They looked too cute. They really did. The preparation for this day took months, but, it paid off, for they fit the part of what to look like when you go to the prom. There was a lot of “bling” and jewels on the dress and shoes, beautiful flowers on the corsage and boutineer, a gorgeous dress and a tuxedo vest that actually matched. (This was no small deal in and of itself because when we went to get order his tux, we just had a photo of the dress and there were about twenty shades of teal, and we ended up taking a shot in the dark and just choosing one, and it matched!) Yes, they looked amazing, and the sun was shining, there was a gentle breeze, and there were smiles on their faces. All the preparation had been worth it. They smiled and posed for pictures and looked every bit of beautiful. And I think they felt every bit of beautiful as well.
The Bible talks about dressing up in a different way. Colossians 3:12 says, “Therefore, as God’s chosen people, holy and dearly loved, clothe yourselves with compassion, kindness, humility, gentleness and patience.” Yes, it says to ‘clothe’ ourselves…to dress up…to make an effort to put a certain thing on. The verse first reminds us of our identity: we are “God’s chosen people.” We are reminded of the incredible gift, privilege and responsibility of being chosen,picked, and belonging to God. We are not just chosen, but “holy and dearly loved”. Dearly loved. That kind of makes me want to sit a little straighter and smile a little bigger. I’m chosen. I’m dearly loved. I’m called to a life that reflects the holiness and integrity of the One who has chosen and loved me well.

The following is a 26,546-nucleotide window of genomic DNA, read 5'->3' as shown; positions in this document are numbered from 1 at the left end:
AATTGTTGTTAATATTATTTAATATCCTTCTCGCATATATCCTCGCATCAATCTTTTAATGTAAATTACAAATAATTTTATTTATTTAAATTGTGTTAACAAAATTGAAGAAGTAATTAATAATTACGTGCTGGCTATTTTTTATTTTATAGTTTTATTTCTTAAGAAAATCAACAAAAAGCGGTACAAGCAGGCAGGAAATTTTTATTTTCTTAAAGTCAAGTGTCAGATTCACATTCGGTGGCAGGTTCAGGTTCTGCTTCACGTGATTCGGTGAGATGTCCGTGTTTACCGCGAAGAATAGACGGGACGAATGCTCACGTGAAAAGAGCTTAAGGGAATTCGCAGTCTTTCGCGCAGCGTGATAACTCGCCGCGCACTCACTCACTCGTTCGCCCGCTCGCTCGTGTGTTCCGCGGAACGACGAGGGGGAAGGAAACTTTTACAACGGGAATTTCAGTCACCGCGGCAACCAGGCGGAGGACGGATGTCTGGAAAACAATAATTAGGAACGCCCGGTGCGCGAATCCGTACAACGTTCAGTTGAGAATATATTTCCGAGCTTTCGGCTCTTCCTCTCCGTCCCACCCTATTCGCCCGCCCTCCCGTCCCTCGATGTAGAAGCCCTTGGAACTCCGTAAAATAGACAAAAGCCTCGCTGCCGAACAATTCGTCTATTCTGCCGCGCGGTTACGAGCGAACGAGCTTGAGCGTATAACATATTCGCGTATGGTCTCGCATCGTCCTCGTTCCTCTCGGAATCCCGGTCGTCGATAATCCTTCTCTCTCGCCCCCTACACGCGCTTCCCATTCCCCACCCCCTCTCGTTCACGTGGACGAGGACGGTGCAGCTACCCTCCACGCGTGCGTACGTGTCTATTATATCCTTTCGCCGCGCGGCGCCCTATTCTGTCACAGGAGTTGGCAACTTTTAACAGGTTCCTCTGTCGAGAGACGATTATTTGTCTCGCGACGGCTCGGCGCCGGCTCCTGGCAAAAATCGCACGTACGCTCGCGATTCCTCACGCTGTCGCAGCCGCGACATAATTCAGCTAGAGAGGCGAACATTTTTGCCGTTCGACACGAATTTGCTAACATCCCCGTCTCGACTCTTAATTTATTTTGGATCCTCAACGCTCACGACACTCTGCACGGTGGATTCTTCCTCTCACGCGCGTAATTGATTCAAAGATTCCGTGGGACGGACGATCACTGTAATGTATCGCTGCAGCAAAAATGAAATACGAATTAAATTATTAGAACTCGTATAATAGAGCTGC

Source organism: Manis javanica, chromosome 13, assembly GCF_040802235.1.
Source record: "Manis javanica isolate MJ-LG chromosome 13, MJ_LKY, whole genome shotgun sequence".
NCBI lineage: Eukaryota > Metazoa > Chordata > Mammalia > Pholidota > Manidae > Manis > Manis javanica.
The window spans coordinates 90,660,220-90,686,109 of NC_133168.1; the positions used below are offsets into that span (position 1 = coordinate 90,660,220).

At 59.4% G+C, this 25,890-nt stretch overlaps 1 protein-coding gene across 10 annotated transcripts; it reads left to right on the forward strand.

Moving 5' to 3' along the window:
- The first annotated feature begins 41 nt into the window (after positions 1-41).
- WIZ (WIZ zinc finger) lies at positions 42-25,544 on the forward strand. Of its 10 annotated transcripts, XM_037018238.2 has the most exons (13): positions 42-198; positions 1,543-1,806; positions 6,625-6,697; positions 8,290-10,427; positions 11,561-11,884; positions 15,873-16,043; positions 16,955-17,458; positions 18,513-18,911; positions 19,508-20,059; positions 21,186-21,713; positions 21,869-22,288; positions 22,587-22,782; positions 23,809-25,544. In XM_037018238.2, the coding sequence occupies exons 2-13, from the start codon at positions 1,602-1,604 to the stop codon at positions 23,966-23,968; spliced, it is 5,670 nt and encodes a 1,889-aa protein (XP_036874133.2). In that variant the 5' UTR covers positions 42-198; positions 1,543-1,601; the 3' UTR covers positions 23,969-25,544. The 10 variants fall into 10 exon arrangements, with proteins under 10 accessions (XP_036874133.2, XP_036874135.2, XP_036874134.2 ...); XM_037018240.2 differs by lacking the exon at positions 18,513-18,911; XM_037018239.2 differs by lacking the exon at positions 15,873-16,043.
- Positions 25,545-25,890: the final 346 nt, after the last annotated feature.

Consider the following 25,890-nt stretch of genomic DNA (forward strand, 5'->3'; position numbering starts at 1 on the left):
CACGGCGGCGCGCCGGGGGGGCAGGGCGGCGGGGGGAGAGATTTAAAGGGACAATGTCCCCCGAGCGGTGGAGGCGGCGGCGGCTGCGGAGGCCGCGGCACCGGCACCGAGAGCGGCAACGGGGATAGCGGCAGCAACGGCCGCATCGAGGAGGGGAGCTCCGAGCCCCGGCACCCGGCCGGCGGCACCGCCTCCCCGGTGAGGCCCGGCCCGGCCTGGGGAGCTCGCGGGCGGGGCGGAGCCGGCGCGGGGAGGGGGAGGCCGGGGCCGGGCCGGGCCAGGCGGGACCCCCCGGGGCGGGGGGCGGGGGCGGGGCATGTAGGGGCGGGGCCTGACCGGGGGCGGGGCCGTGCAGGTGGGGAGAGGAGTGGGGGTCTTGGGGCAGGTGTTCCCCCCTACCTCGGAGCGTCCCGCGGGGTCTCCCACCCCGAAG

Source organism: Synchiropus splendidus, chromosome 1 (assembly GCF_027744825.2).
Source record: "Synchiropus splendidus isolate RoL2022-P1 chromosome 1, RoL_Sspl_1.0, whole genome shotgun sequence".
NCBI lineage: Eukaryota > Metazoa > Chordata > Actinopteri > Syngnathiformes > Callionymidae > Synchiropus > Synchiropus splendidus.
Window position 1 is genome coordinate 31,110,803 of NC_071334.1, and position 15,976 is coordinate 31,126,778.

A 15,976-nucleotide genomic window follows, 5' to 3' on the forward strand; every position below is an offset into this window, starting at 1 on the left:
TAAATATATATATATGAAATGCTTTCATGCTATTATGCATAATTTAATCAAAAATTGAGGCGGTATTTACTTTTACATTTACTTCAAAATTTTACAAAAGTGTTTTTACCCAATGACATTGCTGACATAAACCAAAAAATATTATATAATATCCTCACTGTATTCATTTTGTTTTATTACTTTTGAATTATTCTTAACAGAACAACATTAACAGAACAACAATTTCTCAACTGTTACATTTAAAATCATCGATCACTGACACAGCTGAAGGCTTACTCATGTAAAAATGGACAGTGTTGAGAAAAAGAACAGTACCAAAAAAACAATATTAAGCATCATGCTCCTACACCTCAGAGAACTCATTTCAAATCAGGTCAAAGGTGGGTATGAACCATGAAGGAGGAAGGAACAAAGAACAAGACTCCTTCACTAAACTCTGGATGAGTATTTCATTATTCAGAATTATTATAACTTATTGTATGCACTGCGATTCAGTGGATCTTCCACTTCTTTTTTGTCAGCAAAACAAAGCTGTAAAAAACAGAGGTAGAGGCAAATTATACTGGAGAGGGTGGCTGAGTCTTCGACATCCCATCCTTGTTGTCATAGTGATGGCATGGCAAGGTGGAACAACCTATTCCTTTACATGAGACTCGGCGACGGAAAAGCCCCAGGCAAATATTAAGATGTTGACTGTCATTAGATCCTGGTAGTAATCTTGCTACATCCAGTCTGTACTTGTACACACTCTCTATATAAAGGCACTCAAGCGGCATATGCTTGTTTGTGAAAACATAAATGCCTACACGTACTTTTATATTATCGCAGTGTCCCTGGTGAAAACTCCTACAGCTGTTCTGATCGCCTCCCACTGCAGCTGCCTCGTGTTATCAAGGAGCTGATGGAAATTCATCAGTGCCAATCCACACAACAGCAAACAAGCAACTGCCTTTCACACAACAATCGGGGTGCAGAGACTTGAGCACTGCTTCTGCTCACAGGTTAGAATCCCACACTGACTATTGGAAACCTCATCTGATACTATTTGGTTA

The second part tells us that we are to clothe ourselves, or “put on” compassion, kindness, humility, gentleness, and patience. Not pride? Not arrogrance? Not “I am chosen so I am better than you”? No, it tells us to put on ways of treating people that put their needs before our own. It’s been my observation in life, that oftentimes those who know they are deeply loved are able to love well. They don’t have the need to be “me first”, but can love another because their identity is so not based on another person’s actions or reactions to them.They can be ‘clothed’ with humility and kindness because they know they are loved and indebted to one and are full of gratitude.
So what does this have to do with the prom? Well, I think it has a lot to do with the prom! If my son were to have ‘clothed himself’ with jeans and a t-shirt to the prom, would his date have felt honored and cared for? No. She would have felt as though he just hadn’t made an effort. She would have wondered if he even wanted to be there. But when she saw him drive up dressed in the fanciest outfit he had every worn, she felt valued. Special. Extraordinary. And I am sure that the look on her face and the way that he was treated would have been a bit different if he had shown up dressed in jeans and a tshirt.